# pets: pre=/usr/sbin/ferm -n
# pets: post=/bin/systemctl reload ferm.service

domain (ip ip6) {
    table filter {
        chain INPUT {
            policy DROP;

            # connection tracking
            mod state state INVALID DROP;
            mod state state (ESTABLISHED RELATED) ACCEPT;

            # allow local packets
            interface lo ACCEPT;

            # respond to ping
            proto icmp ACCEPT;

            # allow SSH connections
            proto tcp dport ssh ACCEPT;
        }

        chain OUTPUT {
            policy ACCEPT;
        }

        chain FORWARD {
            policy DROP;
        }
    }
}

SSH Server

# pets: destfile=/etc/ssh/sshd_config, owner=root, group=root, mode=0644
# pets: package=ssh
# pets: package=openssh-client-dbgsym
# pets: pre=/usr/sbin/sshd -t -f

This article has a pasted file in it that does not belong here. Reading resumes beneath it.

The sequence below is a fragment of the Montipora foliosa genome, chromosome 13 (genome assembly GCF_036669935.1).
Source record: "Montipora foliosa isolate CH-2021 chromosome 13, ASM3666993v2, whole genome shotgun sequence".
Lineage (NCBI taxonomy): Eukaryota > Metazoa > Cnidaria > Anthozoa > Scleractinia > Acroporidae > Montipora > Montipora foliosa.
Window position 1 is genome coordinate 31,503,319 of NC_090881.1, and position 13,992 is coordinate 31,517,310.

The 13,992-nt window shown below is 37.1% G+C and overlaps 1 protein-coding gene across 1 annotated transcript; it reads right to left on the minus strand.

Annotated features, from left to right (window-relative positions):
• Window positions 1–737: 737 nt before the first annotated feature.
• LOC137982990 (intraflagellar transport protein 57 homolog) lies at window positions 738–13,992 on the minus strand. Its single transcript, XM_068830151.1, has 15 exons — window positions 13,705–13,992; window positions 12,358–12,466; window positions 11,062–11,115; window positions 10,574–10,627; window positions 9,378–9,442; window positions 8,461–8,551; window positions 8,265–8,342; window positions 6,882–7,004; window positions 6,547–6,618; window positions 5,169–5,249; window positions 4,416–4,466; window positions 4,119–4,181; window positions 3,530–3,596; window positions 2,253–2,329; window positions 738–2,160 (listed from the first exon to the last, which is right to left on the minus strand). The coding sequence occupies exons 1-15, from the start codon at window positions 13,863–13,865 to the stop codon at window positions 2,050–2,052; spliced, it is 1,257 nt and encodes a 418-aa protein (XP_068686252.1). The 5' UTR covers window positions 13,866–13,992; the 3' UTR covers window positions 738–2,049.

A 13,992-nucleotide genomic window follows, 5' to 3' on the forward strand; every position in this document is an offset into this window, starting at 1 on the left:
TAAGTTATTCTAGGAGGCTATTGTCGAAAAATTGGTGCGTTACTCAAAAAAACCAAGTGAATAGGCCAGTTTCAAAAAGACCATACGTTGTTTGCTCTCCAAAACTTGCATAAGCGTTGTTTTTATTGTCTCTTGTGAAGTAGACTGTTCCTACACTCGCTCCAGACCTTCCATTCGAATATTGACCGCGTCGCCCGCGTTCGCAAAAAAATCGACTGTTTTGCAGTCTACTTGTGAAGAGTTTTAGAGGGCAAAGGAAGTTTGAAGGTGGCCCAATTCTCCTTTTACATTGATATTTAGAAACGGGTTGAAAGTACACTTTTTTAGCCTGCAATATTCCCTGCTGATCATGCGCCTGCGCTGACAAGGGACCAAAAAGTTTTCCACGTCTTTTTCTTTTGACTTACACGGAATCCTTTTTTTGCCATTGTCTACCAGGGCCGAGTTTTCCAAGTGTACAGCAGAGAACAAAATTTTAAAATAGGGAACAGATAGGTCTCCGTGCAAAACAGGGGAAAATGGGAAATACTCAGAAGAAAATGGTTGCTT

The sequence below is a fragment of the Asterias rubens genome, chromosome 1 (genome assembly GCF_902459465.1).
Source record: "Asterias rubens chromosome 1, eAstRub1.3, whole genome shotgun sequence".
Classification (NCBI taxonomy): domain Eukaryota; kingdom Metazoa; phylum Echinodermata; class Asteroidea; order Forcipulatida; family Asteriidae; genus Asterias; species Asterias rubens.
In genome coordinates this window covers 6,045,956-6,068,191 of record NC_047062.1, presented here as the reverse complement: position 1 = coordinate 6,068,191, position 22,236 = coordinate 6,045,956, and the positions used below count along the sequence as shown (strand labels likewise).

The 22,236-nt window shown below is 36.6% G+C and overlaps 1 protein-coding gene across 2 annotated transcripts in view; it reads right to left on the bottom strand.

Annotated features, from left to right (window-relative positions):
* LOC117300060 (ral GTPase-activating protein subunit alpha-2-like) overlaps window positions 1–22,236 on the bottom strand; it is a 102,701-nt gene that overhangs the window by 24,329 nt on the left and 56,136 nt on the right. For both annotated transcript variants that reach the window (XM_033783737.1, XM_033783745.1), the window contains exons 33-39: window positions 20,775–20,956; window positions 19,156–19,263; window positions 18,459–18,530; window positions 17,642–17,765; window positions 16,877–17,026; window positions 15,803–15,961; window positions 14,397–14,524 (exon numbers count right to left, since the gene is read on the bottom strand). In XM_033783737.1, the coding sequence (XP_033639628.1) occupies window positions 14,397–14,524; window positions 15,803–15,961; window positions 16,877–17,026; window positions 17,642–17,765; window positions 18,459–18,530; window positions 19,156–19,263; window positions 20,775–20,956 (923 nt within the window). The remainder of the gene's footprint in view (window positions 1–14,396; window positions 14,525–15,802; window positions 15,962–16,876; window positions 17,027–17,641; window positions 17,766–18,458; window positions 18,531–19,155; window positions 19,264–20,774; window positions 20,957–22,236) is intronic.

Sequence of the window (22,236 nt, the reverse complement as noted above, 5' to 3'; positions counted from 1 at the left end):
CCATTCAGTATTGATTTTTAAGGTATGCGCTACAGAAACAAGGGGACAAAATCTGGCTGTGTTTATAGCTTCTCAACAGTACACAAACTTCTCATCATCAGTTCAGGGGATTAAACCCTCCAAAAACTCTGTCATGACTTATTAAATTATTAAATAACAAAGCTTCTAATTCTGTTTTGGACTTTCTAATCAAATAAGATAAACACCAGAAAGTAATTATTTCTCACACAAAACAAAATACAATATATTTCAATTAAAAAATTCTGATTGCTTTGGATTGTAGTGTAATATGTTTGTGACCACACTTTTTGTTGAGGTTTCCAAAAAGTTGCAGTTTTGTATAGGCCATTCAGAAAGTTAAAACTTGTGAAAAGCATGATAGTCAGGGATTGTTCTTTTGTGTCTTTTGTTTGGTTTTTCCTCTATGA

# pets: post=/bin/systemctl reload ssh.service
#
# Warning! This file has been generated by pets(1). Any manual modification
# will be lost.

Port 22
Protocol 2
HostKey /etc/ssh/ssh_host_rsa_key
HostKey /etc/ssh/ssh_host_dsa_key
HostKey /etc/ssh/ssh_host_ecdsa_key
HostKey /etc/ssh/ssh_host_ed25519_key

# Change to yes to enable challenge-response passwords (beware issues with
# some PAM modules and threads)
ChallengeResponseAuthentication no

# Change to no to disable tunnelled clear text passwords
PasswordAuthentication no

X11Forwarding yes

# Allow client to pass locale environment variables
AcceptEnv LANG LC_*

Subsystem sftp /usr/lib/openssh/sftp-server

UsePAM yes

Reception

Pets was featured on Hacker News and on Lobsters.

The author of Chef started an interesting Twitter thread about Pets too.

Download

pets.zip

Comments(5)

  • 1

    Fix failing test for alpine